Be wary of poisonous wild garlic lookalike
Wild garlic doppelgangers have lead to serious poisonings throughout the world, but how can people avoid confusing the edible plant with a poisonous one?
Wild garlic can be used in many dishes, including soups and sauces, but new findings show that ‘doppelganger’ versions of the leaves have caused cases of serious poisoning.
Wild garlic (also commonly known as Allium ursinum or ramson) grows in forests, parks and even gardens, and appears as a medium-sized bulbous perennial with a distinctive and pungent garlicky smell in spring. However, according to a study by The German Federal Institute for Risk Assessment (BfR), the leaves of wild garlic resemble those of the poisonous lily of the valley (Convallaria majalis) and the highly poisonous autumn crocus (Colchicum autumnale).
“Although the garlic-like smell is a typical characteristic of wild garlic, poisonous ‘doppelgangers’ are often mistaken for the wild garlic, such as lily of the valley or autumn crocus,” said Professor Dr. Andreas Hensel, President of the BfR.
Many years of documentation show that poisonings, some which have had serious consequences, have occurred repeatedly due to confusion between the two. The BfR says that cases of poisoning are becoming more frequent in Germany, Austria, Switzerland and Croatia, most notably in the months of April and May.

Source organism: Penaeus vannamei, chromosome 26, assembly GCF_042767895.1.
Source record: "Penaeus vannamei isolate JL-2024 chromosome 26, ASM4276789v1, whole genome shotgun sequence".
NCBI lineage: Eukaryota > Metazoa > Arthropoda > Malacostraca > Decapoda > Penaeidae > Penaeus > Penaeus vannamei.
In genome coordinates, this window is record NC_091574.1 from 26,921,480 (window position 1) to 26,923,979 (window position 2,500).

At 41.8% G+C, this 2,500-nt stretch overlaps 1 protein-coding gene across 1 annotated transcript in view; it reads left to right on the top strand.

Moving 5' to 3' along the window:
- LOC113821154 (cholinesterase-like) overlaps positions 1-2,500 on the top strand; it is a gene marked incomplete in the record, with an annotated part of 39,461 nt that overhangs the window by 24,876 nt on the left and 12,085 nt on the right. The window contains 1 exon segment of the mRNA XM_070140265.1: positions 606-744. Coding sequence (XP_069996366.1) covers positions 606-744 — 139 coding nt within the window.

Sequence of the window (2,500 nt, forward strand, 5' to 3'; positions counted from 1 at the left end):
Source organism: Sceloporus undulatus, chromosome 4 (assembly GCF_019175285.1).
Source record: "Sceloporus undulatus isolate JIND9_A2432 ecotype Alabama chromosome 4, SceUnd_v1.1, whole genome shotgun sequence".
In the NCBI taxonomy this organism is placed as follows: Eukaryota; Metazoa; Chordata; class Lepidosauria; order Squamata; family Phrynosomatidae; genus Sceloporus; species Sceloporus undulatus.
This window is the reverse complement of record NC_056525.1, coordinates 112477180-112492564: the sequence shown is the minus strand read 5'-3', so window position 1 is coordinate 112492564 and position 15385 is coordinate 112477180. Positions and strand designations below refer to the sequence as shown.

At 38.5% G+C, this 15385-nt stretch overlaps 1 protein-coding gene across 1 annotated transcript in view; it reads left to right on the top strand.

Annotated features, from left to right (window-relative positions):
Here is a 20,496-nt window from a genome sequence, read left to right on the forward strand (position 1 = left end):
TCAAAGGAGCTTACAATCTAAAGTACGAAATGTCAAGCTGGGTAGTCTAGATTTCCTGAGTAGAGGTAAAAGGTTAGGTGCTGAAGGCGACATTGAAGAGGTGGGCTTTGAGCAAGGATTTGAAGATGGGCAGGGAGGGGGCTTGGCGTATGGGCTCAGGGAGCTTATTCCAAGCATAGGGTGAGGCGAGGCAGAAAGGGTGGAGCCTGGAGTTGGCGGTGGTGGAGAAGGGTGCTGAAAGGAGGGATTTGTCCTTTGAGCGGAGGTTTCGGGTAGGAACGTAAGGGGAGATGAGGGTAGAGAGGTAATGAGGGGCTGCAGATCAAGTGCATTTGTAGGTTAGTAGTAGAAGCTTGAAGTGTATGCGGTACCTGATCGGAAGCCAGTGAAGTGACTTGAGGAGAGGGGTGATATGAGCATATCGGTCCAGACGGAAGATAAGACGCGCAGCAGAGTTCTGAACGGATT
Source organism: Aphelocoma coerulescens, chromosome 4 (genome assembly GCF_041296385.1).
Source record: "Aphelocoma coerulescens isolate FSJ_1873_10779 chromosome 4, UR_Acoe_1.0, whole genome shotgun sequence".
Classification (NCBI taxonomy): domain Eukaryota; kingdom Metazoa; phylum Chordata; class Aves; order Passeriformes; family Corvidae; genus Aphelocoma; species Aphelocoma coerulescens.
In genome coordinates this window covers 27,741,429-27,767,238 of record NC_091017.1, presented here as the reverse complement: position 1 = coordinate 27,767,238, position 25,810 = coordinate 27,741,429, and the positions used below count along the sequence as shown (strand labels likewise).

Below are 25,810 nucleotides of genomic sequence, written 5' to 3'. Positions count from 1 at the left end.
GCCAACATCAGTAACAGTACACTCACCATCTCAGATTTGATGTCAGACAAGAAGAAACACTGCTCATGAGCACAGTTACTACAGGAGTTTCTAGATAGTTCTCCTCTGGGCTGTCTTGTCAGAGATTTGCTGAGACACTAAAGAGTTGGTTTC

The BfR says that to distinguish wild garlic from its poisonous doppelgangers, rubbing a green leaf between the fingers is usually sufficient. If you cannot smell wild garlic’s typically garlic-like scent, it is better to leave the herb and clean your hands thoroughly straight away. However, the smelling test has its downsides, as an inaccurate result can occur if the scent from a previously tested allium plant sticks to the hands. Therefore, wild garlic gatherers must be very familiar with the plant and all its features in order to discern it reliably from its poisonous counterparts. The BfR therefore advises that, if in doubt, it is better not to eat wild garlic that you have gathered yourself.
Wild garlic is now often part of seasonal vegetable ranges in most grocery shops and comes from controlled cultures, the institute highlights. It also emphasises the fact that there is also the option of buying plants or seeds in specialised shops, so consumers can enjoy wild garlic without the risk of poisoning.